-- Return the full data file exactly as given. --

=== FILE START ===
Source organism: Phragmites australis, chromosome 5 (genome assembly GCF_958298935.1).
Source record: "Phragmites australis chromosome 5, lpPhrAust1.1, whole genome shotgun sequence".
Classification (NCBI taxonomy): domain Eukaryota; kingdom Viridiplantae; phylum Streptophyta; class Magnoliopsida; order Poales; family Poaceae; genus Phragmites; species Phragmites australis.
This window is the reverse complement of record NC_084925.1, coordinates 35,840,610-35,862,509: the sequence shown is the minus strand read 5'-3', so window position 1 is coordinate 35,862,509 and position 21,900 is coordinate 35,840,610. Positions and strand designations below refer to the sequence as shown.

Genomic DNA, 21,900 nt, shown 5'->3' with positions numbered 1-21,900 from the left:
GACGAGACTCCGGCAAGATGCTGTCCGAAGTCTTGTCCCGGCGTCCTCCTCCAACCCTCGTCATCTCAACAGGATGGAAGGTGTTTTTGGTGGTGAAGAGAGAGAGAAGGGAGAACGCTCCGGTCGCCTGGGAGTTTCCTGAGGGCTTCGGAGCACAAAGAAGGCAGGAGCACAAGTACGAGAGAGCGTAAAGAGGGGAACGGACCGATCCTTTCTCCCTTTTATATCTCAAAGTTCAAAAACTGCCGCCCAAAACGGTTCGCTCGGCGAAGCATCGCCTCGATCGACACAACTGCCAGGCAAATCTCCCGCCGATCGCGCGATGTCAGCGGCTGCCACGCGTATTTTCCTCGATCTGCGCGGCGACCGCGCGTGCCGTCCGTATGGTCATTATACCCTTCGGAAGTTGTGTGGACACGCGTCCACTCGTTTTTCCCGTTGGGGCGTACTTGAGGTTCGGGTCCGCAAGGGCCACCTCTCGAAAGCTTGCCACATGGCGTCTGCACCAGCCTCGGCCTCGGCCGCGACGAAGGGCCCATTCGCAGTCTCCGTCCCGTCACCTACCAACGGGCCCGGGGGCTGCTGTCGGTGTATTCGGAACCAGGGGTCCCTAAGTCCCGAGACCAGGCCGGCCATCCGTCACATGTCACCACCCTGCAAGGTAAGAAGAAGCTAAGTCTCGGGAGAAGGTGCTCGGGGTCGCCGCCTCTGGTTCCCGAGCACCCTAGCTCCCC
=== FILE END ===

Source organism: Phragmites australis, chromosome 5 (genome assembly GCF_958298935.1).
Source record: "Phragmites australis chromosome 5, lpPhrAust1.1, whole genome shotgun sequence".
Classification (NCBI taxonomy): domain Eukaryota; kingdom Viridiplantae; phylum Streptophyta; class Magnoliopsida; order Poales; family Poaceae; genus Phragmites; species Phragmites australis.
This window is the reverse complement of record NC_084925.1, coordinates 35,840,610-35,862,509: the sequence shown is the minus strand read 5'-3', so window position 1 is coordinate 35,862,509 and position 21,900 is coordinate 35,840,610. Positions and strand designations below refer to the sequence as shown.

Genomic DNA, 21,900 nt, shown 5'->3' with positions numbered 1-21,900 from the left:
GACGAGACTCCGGCAAGATGCTGTCCGAAGTCTTGTCCCGGCGTCCTCCTCCAACCCTCGTCATCTCAACAGGATGGAAGGTGTTTTTGGTGGTGAAGAGAGAGAGAAGGGAGAACGCTCCGGTCGCCTGGGAGTTTCCTGAGGGCTTCGGAGCACAAAGAAGGCAGGAGCACAAGTACGAGAGAGCGTAAAGAGGGGAACGGACCGATCCTTTCTCCCTTTTATATCTCAAAGTTCAAAAACTGCCGCCCAAAACGGTTCGCTCGGCGAAGCATCGCCTCGATCGACACAACTGCCAGGCAAATCTCCCGCCGATCGCGCGATGTCAGCGGCTGCCACGCGTATTTTCCTCGATCTGCGCGGCGACCGCGCGTGCCGTCCGTATGGTCATTATACCCTTCGGAAGTTGTGTGGACACGCGTCCACTCGTTTTTCCCGTTGGGGCGTACTTGAGGTTCGGGTCCGCAAGGGCCACCTCTCGAAAGCTTGCCACATGGCGTCTGCACCAGCCTCGGCCTCGGCCGCGACGAAGGGCCCATTCGCAGTCTCCGTCCCGTCACCTACCAACGGGCCCGGGGGCTGCTGTCGGTGTATTCGGAACCAGGGGTCCCTAAGTCCCGAGACCAGGCCGGCCATCCGTCACATGTCACCACCCTGCAAGGTAAGAAGAAGCTAAGTCTCGGGAGAAGGTGCTCGGGGTCGCCGCCTCTGGTTCCCGAGCACCCTAGCTCCCC